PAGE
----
Archive for the ‘Car News’ Category

Downward Trend Of Used Car Sales In Canada To Continue Until 2009

Tuesday, May 6th, 2008

Toronto, Canada (AHN) – Prices of used cars across North America will continue to decelerate until early 2009, according to the latest Global Auto report issued by Scotia Economics Tuesday.

Carlos Gomes, senior economist and auto industry specialist of Scotiabank, in a press statement, explained, “Used car prices have been declining across North America since late 2006, but the weakness accelerated in early 2008 alongside deteriorating economic conditions – especially in the United States… We expect used car prices to continue to soften through early 2009, pressured by rising unemployment in both the United States and Canada.”

According to the Scotiabank Used Car Price Index, the downward trend started in Canada by mid-2006 resulting from the rise in import of used cars from the U.S. sold at prices lower than local secondhand autos. The economic slump in the U.S. has prompted the sale of cars by Americans, affecting the Canadian secondhand car market, especially in areas near the Canadian-U.S. border.

Read the Full Article » 

Porsche border caper nets Lockport man hefty fine

Tuesday, May 6th, 2008

A Lockport man’s Porsche Carrera may be a fast car — but it wasn’t fast enough to help its owner avoid a stiff fine for trying to evade import duty and taxes when importing it to Canada from the United States.

Read the full story (Winnipeg Free Press) »

Government of Canada to harmonize bumper standard

Thursday, April 3rd, 2008

OTTAWA, April 2 /CNW Telbec/ – The Government of Canada has proposed an amendment to the Motor Vehicle Safety Regulations (MVSR) to harmonize the Canadian bumper standard for passenger cars with similar safety standards fromthe United States and Europe.

The proposed amendment would result in one set of globally regulated test speed requirements for the design of bumpers. This would simplify the bumper design for vehicles destined for the North American and European markets.

“This proposed amendment would offer more choice to Canadians who wish to import vehicles,” said the Honourable Lawrence Cannon, Minister of Transport, Infrastructure and Communities. “At the same time, it would help to maintain the safety of Canadian roads.” …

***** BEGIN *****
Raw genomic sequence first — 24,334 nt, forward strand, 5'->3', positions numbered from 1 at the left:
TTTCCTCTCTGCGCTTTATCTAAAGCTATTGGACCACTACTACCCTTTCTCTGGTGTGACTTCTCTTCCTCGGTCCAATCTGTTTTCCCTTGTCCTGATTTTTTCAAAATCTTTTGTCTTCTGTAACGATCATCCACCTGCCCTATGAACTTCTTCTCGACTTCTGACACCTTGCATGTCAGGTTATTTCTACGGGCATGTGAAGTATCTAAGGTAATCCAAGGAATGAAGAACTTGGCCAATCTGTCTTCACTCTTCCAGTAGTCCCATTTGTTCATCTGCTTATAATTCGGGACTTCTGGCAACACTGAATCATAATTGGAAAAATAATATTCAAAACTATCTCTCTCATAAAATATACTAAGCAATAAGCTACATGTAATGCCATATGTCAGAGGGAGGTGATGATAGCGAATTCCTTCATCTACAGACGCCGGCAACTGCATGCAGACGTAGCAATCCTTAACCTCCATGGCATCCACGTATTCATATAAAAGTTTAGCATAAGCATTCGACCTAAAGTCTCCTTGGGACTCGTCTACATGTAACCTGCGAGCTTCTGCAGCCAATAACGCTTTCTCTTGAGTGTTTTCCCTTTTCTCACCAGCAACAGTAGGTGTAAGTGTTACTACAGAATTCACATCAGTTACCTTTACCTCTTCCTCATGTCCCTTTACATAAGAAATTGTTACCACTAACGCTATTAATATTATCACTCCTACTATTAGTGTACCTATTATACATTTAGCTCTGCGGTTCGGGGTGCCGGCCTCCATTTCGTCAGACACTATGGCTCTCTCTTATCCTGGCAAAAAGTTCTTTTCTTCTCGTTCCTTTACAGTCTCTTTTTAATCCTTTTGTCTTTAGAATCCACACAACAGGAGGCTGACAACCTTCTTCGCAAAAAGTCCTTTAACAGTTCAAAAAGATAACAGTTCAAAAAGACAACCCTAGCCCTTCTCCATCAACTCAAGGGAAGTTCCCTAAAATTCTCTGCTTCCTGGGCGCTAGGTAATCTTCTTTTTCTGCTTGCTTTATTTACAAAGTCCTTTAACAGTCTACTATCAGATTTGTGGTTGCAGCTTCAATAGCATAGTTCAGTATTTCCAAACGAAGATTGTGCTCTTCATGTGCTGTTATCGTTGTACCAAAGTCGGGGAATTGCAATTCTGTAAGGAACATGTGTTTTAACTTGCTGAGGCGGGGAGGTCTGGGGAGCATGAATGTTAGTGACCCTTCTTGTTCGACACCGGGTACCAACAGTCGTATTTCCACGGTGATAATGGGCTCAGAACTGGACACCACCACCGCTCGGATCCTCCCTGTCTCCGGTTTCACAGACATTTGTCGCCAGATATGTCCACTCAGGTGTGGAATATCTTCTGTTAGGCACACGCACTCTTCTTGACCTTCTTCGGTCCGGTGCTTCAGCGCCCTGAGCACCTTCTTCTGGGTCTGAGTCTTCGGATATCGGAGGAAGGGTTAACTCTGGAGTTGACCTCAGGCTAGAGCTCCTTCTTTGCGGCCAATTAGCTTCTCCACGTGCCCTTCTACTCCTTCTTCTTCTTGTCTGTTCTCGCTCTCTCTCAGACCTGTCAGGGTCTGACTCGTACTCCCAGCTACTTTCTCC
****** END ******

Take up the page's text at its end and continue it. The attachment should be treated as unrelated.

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Reader floored by price gap for Honda vehicles

Tuesday, April 1st, 2008

Len Dezoete was being driven to distraction.

He couldn’t understand why Honda Canada appeared to be charging thousands of dollars more for a Civic ELX than consumers pay for the same car when purchased in the U.S.

He found it more galling that Honda Canada and its dealers also appear to charge more for freight and delivery, especially since the Civic he wished to buy is made right here in Ontario.

But things aren’t as bad as they look.

“I have compared two vehicles with all the same features right off the official websites of Honda Canada and American Honda Motor Co.,” Dezoete told us. “Brace yourself! I certainly cannot understand the freight charges. And the MSRP (Manufacturer’s Suggested Retail Price) blows me away, considering our dollar has been at par for a long time now.”

He told us he priced a Civic EXL model with leather, automatic transmission, power windows, locks and mirrors, aluminum wheels, sunroof and 160-watt stereo system.

If purchased here in Ontario, the car has an MSRP of $24,680, with a freight and delivery charge of $1,295, he said. Using Honda America’s own website, Dezoete said the same car can be had for $20,710 in the states, with a delivery fee of $635. That’s a combined difference of $4,630.

Read the full Article by from  The Hamilton Spectator »

Car dealer launches lawsuit claiming unfair fees on vehicles purchased in the U.S.

Wednesday, March 26th, 2008

VANCOUVER – A Vancouver car importer has filed a lawsuit against several major automakers, claiming they artificially inflate prices for Canadians wanting to buy vehicles in the U.S.